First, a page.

Yep, that's essentially what this does. There are thirty topics reserved just for CMAS alerts. Phones will come pre-subscribed to some of those. The main difference here is that the "standard" CBS application isn't used to handle messages received on these topics. The reason is because there are some specific actions the phone must take when receiving these messages - playing a tone, vibra, etc.

But there's no real reason why an old phone which supports generic CBS couldn't receive the alerts, if it was subscribed to them. Part of the problem is that some phone makers limited the range of topic ids you can subscribe to using the UI, and the CMAS topics are outside of that range.

No need for a special chip (oooh, I forgot that someone has to pay for the personal planes of large companies and decision makers).

As I said in another post, this "special chip" stuff is completely bogus. I have no idea where the article got that from. On the phone-side of things, you only need CBS support in the cell modem (which should already be there) and a CMAS application (just software).

Comment Re:Disable it (Score 1) 374

That's exactly what this is. CBS is already part of the standards for GSM and CDMA. Wikipedia describes it pretty well: http://en.wikipedia.org/wiki/Cell_Broadcast

What is being added here is "special handling" for specific CBS messages. In other words, when you receive a CMAS message through CBS, your phone handles it differently than a "normal" CBS message by playing an alert tone, etc.

Comment Re:Location Services? (Score 1) 374

Technically, no. But when you connect your phone to a cell network, you do have some implicit trust that it's really your operator who's providing the service. So if someone could break in to the operator's network, maybe they could spoof a CMAS message. I guess you could make the same argument for all other kinds of broadcast services.

Comment Re:Disable it (Score 1) 374

Text messages are, in a general sense, point-to-point. When you're trying to notify thousands of people at the same time (an emergency situation), you want as little overhead as possible. So, broadcasting makes the most efficient use of network resources. The expense here is largely in handsets (software support) and for the operators (alert gateway). They are trying to re-use existing technology, where appropriate..

Comment Re:Location Services? (Score 1) 374

It doesn't track your location. The system is implemented using Cell Broadcast (CBS), which indiscriminately sends out messages to all users in a particular cell. So if your phone is camping in a cell where a tornado will soon strike, you get the message. In this sense, it works exactly like any other one-way radio broadcast -- the sender doesn't know who received the message or how many received it. They can do this because the cellular provider DOES know the location of each cell tower and the general area the tower covers.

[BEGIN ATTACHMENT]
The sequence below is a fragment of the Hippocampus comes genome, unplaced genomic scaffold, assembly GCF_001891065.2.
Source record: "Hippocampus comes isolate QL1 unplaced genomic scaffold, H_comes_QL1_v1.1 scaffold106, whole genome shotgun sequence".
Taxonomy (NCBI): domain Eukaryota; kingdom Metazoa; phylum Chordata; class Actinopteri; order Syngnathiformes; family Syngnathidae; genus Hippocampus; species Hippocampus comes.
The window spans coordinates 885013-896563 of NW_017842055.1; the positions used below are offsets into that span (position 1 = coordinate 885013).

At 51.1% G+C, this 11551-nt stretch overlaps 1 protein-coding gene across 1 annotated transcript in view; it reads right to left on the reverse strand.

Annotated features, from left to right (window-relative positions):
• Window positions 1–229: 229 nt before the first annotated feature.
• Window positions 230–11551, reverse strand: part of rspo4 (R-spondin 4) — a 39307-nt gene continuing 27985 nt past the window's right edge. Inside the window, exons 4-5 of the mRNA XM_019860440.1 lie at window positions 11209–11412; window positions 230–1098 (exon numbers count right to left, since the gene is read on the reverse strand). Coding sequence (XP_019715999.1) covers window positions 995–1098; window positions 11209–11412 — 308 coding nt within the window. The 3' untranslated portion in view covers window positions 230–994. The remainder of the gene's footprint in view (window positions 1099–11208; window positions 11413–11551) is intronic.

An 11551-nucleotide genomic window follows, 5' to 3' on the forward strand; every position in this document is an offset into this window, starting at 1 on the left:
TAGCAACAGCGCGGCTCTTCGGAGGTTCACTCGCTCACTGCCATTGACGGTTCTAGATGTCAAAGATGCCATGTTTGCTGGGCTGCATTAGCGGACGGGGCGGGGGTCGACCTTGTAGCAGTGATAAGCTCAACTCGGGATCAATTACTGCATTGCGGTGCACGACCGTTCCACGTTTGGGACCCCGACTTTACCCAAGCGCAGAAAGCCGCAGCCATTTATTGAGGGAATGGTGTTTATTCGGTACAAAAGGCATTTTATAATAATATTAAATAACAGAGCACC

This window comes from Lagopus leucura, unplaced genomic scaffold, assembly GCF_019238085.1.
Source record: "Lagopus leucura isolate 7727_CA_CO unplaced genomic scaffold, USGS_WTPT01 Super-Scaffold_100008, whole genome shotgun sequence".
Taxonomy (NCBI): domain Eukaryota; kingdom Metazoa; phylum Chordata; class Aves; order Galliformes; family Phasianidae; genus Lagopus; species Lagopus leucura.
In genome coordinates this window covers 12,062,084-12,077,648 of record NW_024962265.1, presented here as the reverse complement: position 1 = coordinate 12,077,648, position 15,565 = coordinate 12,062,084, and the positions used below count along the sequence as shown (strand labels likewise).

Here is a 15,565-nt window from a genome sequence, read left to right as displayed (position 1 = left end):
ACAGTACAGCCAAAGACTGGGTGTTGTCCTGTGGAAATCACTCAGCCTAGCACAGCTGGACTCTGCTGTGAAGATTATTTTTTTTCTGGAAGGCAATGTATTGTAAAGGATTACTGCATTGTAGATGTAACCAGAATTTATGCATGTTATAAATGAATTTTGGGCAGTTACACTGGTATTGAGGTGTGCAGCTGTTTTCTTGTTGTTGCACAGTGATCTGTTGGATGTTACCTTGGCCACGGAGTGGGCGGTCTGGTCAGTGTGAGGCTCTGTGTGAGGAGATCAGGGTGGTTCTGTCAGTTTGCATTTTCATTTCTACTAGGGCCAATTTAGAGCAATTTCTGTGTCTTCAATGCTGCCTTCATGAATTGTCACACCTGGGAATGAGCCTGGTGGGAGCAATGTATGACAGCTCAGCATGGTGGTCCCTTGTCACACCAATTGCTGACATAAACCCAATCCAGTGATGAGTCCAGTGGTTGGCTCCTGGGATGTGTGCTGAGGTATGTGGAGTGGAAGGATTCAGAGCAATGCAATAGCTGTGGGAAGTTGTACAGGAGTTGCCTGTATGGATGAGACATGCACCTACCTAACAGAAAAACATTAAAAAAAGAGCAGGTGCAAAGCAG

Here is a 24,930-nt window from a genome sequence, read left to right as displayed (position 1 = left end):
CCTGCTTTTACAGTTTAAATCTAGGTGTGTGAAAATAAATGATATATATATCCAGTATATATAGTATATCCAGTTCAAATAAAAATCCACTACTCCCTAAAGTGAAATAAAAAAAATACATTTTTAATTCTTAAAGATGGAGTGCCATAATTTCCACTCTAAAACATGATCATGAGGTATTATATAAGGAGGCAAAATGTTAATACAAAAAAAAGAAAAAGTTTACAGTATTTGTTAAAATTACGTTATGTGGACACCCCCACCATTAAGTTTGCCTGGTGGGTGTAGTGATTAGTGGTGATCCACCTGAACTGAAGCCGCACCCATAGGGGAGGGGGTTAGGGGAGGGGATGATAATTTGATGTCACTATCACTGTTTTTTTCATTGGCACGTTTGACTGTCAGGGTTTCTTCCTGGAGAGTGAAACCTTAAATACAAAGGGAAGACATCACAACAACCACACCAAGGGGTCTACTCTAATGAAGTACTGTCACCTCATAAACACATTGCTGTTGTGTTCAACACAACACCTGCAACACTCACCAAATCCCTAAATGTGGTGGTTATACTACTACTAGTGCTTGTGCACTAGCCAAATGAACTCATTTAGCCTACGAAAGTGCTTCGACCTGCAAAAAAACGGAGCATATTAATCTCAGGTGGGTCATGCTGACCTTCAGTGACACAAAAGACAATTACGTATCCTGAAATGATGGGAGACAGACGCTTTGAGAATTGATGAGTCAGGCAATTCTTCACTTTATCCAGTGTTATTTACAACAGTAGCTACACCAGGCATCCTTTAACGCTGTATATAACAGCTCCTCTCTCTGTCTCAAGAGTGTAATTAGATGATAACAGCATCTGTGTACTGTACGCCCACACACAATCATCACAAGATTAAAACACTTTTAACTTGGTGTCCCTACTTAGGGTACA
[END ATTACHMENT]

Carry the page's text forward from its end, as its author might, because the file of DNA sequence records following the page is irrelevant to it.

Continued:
Comment Re:I'm working on this.. (Score 1) 256

Glad the info is helpful. I think the system has good potential as another way to get alerts out there if people miss other, traditional channels. Although, if the lines to your local tower are taken out by a tornado, I would hope the alerts go out long before that!

To answer your question, first you have to know about the types of messages that can be sent. The spec uses 30 total message identifiers, which fall into groups such as Presidential, Imminent-Extreme, Imminent-Severe, AMBER, Test, and Reserved. These 30 identifiers are consolidated into these groups before being presented to the user. This is a bit of a simplification, but you can probably get the general idea. The specification says that by default, phones will be subscribed to all alerts, but that they can opt-out of everything except presidential alerts. So maybe this is a small step towards Big Brother, but at least it is one way only! :)

Comment Re:I'm working on this.. (Score 1) 256

I'm not 100% sure of how the Australian system works, but according to this site it appears to be based on text messages and uses locations based on the billing addresses? It sounds similar in concept but quite a bit different in implementation.

I have no idea how often messages would be sent out using this new system, but the existing emergency alert system on TV is probably a good indicator. This new system does allow for federal, state, and local agencies to send alerts, so I could see the possibility for some abuse. Thankfully, you can turn off almost all the alerts, so this shouldn't be a problem in practice..